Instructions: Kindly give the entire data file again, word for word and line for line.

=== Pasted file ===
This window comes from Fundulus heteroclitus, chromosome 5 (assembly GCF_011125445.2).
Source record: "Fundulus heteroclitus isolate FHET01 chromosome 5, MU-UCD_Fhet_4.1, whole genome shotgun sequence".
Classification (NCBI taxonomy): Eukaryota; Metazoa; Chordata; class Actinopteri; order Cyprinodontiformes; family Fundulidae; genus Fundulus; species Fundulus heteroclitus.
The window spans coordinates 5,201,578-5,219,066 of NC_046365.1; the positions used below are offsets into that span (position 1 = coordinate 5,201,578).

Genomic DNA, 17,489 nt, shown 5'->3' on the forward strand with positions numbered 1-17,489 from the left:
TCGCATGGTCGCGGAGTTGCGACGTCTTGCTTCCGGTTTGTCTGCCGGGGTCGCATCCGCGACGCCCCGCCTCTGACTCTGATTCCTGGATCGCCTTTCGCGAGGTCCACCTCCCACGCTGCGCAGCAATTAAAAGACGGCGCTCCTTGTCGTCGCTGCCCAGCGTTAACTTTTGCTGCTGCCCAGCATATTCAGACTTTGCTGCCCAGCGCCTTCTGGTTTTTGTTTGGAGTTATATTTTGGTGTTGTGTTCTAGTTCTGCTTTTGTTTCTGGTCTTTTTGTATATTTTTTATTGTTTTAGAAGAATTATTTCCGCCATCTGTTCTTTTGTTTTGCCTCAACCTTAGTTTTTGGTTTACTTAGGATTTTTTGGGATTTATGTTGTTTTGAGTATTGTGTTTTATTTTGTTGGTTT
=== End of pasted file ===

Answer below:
This window comes from Fundulus heteroclitus, chromosome 5 (assembly GCF_011125445.2).
Source record: "Fundulus heteroclitus isolate FHET01 chromosome 5, MU-UCD_Fhet_4.1, whole genome shotgun sequence".
Classification (NCBI taxonomy): Eukaryota; Metazoa; Chordata; class Actinopteri; order Cyprinodontiformes; family Fundulidae; genus Fundulus; species Fundulus heteroclitus.
The window spans coordinates 5,201,578-5,219,066 of NC_046365.1; the positions used below are offsets into that span (position 1 = coordinate 5,201,578).

Genomic DNA, 17,489 nt, shown 5'->3' on the forward strand with positions numbered 1-17,489 from the left:
TCGCATGGTCGCGGAGTTGCGACGTCTTGCTTCCGGTTTGTCTGCCGGGGTCGCATCCGCGACGCCCCGCCTCTGACTCTGATTCCTGGATCGCCTTTCGCGAGGTCCACCTCCCACGCTGCGCAGCAATTAAAAGACGGCGCTCCTTGTCGTCGCTGCCCAGCGTTAACTTTTGCTGCTGCCCAGCATATTCAGACTTTGCTGCCCAGCGCCTTCTGGTTTTTGTTTGGAGTTATATTTTGGTGTTGTGTTCTAGTTCTGCTTTTGTTTCTGGTCTTTTTGTATATTTTTTATTGTTTTAGAAGAATTATTTCCGCCATCTGTTCTTTTGTTTTGCCTCAACCTTAGTTTTTGGTTTACTTAGGATTTTTTGGGATTTATGTTGTTTTGAGTATTGTGTTTTATTTTGTTGGTTT